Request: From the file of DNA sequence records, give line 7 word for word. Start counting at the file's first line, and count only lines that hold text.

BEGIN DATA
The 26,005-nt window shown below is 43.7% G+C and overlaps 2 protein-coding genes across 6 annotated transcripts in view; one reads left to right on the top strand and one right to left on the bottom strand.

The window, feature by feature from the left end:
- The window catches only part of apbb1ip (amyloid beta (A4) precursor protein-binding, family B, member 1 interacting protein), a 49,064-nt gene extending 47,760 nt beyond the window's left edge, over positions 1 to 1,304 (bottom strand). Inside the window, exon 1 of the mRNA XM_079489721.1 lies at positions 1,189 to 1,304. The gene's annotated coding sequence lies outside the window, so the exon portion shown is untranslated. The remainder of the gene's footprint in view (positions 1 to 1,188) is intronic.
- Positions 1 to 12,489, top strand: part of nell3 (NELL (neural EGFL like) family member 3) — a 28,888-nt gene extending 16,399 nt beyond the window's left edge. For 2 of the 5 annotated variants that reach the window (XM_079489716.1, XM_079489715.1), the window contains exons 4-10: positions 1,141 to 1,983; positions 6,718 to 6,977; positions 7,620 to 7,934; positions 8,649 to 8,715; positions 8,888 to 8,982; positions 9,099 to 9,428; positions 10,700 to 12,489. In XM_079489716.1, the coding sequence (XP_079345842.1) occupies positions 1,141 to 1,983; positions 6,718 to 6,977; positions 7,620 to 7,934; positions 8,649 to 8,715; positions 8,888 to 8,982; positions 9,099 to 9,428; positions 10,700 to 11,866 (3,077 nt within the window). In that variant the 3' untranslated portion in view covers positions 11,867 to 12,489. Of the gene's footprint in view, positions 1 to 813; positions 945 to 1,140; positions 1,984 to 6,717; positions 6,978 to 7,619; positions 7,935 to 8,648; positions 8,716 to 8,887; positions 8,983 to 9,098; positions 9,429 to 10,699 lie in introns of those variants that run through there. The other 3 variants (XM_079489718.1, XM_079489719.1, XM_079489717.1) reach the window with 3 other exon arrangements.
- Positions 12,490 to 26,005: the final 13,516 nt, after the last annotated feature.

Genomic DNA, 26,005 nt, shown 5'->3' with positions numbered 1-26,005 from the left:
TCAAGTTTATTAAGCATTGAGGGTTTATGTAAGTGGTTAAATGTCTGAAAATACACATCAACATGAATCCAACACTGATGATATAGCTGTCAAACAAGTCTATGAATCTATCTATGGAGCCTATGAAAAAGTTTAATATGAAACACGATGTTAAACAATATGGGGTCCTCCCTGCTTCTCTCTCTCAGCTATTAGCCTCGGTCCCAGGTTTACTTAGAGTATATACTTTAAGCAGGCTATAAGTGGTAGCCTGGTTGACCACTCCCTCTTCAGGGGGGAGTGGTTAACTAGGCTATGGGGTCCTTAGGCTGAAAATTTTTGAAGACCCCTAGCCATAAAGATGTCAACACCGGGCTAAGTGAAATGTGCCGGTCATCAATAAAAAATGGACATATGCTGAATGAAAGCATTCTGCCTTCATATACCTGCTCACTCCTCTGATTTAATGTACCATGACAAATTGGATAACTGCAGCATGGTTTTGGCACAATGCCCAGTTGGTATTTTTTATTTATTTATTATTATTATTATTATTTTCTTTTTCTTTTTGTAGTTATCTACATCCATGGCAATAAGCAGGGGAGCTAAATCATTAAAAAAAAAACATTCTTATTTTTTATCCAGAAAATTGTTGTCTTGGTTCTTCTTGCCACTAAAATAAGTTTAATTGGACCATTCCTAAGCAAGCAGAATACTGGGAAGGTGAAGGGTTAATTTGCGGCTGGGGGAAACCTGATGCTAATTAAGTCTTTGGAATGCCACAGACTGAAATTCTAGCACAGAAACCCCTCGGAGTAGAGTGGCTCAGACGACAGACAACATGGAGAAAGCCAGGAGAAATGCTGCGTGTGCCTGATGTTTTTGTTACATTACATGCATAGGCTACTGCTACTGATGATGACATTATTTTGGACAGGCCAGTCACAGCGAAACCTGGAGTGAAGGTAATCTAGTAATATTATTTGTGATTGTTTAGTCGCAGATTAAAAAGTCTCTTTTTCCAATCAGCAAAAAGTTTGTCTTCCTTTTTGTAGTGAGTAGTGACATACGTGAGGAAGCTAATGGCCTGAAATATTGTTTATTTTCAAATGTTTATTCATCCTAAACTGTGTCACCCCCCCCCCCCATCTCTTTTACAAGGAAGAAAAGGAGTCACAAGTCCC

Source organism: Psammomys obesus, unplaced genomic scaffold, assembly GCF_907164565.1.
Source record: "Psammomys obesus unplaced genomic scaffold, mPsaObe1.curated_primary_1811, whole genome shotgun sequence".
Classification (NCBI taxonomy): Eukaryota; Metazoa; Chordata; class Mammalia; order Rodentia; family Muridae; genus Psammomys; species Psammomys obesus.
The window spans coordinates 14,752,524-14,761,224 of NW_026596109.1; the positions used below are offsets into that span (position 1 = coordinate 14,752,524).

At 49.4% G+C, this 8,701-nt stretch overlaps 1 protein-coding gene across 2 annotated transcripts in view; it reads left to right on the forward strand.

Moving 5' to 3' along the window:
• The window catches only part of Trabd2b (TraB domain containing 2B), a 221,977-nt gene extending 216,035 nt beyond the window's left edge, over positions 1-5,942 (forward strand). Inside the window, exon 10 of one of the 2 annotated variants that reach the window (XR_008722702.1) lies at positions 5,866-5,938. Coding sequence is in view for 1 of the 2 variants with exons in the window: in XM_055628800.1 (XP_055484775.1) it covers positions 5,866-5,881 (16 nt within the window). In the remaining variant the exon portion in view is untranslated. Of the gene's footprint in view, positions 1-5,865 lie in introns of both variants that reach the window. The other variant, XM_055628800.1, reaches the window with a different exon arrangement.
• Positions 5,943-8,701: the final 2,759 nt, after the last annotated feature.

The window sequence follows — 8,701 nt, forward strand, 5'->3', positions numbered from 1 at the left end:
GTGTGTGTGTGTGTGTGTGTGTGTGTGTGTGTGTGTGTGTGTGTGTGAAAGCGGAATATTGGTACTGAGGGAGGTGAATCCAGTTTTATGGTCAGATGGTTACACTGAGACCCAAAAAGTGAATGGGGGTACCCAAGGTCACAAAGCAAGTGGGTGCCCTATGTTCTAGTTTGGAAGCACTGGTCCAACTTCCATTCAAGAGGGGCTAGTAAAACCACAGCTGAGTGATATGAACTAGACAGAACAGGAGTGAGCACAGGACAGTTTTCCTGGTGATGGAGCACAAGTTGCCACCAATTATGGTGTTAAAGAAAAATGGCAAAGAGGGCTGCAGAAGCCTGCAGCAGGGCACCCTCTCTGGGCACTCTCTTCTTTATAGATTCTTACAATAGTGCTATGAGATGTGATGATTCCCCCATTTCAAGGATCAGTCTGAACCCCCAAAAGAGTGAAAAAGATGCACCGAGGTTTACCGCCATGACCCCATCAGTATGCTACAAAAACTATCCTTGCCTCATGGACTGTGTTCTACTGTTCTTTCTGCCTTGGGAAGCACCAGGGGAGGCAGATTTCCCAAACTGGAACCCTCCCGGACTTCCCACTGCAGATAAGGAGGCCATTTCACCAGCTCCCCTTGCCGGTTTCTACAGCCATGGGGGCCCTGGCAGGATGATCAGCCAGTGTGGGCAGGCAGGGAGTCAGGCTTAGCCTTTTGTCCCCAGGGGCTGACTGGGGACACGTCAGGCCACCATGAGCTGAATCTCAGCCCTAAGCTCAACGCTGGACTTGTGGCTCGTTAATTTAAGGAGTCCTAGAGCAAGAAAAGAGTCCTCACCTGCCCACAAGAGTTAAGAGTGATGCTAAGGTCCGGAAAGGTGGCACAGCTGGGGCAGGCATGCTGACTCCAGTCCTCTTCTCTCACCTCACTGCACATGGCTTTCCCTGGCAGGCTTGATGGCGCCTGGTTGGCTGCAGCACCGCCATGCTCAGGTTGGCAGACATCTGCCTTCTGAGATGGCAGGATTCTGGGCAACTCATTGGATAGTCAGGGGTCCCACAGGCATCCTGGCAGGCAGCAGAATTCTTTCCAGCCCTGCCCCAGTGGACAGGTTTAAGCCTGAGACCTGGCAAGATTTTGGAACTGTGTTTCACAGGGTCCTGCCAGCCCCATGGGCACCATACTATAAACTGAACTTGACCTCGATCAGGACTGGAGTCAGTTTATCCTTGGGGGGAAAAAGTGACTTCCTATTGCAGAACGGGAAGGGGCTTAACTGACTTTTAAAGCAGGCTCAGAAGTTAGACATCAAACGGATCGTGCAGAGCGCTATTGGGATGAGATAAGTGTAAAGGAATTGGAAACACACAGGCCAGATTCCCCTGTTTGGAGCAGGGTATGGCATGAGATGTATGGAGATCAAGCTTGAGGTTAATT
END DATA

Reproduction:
TCAAGTTTATTAAGCATTGAGGGTTTATGTAAGTGGTTAAATGTCTGAAAATACACATCAACATGAATCCAACACTGATGATATAGCTGTCAAACAAGTCTATGAATCTATCTATGGAGCCTATGAAAAAGTTTAATATGAAACACGATGTTAAACAATATGGGGTCCTCCCTGCTTCTCTCTCTCAGCTATTAGCCTCGGTCCCAGGTTTACTTAGAGTATATACTTTAAGCAGGCTATAAGTGGTAGCCTGGTTGACCACTCCCTCTTCAGGGGGGAGTGGTTAACTAGGCTATGGGGTCCTTAGGCTGAAAATTTTTGAAGACCCCTAGCCATAAAGATGTCAACACCGGGCTAAGTGAAATGTGCCGGTCATCAATAAAAAATGGACATATGCTGAATGAAAGCATTCTGCCTTCATATACCTGCTCACTCCTCTGATTTAATGTACCATGACAAATTGGATAACTGCAGCATGGTTTTGGCACAATGCCCAGTTGGTATTTTTTATTTATTTATTATTATTATTATTATTTTCTTTTTCTTTTTGTAGTTATCTACATCCATGGCAATAAGCAGGGGAGCTAAATCATTAAAAAAAAAACATTCTTATTTTTTATCCAGAAAATTGTTGTCTTGGTTCTTCTTGCCACTAAAATAAGTTTAATTGGACCATTCCTAAGCAAGCAGAATACTGGGAAGGTGAAGGGTTAATTTGCGGCTGGGGGAAACCTGATGCTAATTAAGTCTTTGGAATGCCACAGACTGAAATTCTAGCACAGAAACCCCTCGGAGTAGAGTGGCTCAGACGACAGACAACATGGAGAAAGCCAGGAGAAATGCTGCGTGTGCCTGATGTTTTTGTTACATTACATGCATAGGCTACTGCTACTGATGATGACATTATTTTGGACAGGCCAGTCACAGCGAAACCTGGAGTGAAGGTAATCTAGTAATATTATTTGTGATTGTTTAGTCGCAGATTAAAAAGTCTCTTTTTCCAATCAGCAAAAAGTTTGTCTTCCTTTTTGTAGTGAGTAGTGACATACGTGAGGAAGCTAATGGCCTGAAATATTGTTTATTTTCAAATGTTTATTCATCCTAAACTGTGTCACCCCCCCCCCCCATCTCTTTTACAAGGAAGAAAAGGAGTCACAAGTCCC